Infrastructure improvements key for North County in 2021

  • Warwick is continuing work to establish an independent elementary school, after the Warwick Community School, pictured, was closed as part of the Pioneer Valley Regional School District in June 2020. STAFF FILE PHOTO

  • The Bernardston Selectboard and Fire Chief Peter Shedd are working to finalize a plan for the Fire Station addition and renovation on Church Street. Staff File Photo/Paul Franz

  • The Leyden Town Offices in the former Pearl Rhodes Elementary School at 7 Brattleboro Road will soon house the Police Department as well. Staff File Photo/PAUL FRANZ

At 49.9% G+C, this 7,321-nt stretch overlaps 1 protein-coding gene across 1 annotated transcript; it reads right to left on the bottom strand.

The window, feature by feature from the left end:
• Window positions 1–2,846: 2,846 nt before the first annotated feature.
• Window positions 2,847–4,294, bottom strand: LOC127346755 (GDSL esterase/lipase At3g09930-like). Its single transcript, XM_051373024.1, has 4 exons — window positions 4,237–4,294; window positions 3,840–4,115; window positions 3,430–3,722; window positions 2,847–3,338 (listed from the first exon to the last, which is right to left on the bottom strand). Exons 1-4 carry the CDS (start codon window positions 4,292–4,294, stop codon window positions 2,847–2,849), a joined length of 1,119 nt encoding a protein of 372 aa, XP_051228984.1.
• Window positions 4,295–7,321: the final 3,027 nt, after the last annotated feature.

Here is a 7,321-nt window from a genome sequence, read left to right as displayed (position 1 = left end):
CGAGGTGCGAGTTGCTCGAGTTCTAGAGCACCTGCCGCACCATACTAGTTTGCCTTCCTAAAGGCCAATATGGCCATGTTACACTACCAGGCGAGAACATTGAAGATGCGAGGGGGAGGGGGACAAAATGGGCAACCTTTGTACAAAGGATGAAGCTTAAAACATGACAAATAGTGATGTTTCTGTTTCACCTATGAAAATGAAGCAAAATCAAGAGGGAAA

• Warwick Road in Northfield, which connects the towns of Northfield and Warwick. The two towns were recently awarded a joint $2 million grant to reconstruct nearly 2 miles of roadway on the primary route between them. Staff File Photo/Dan Little

  • A group of Warwick residents regularly convenes in the town center with signs to raise awareness about climate change. Selectboard Chair Lawrence “Doc” Pruyne said Warwick will, in the coming year, “do its part to fight the battle of our times: climate change.” Staff File Photo/Mary Byrne

Staff Writer
Published: 1/8/2021 5:20:19 PM
Modified: 1/8/2021 5:20:05 PM

Editor’s note: This week, the Greenfield Recorder is running a series of articles on what residents can likely expect in 2021. This installment focuses on the towns of Bernardston, Leyden, Northfield and Warwick.

From broadband network construction, to roadway repairs and town office moves, Selectboard members and fellow town officials in Bernardston, Leyden, Northfield and Warwick are all looking toward a brighter, albeit busy, year in 2021.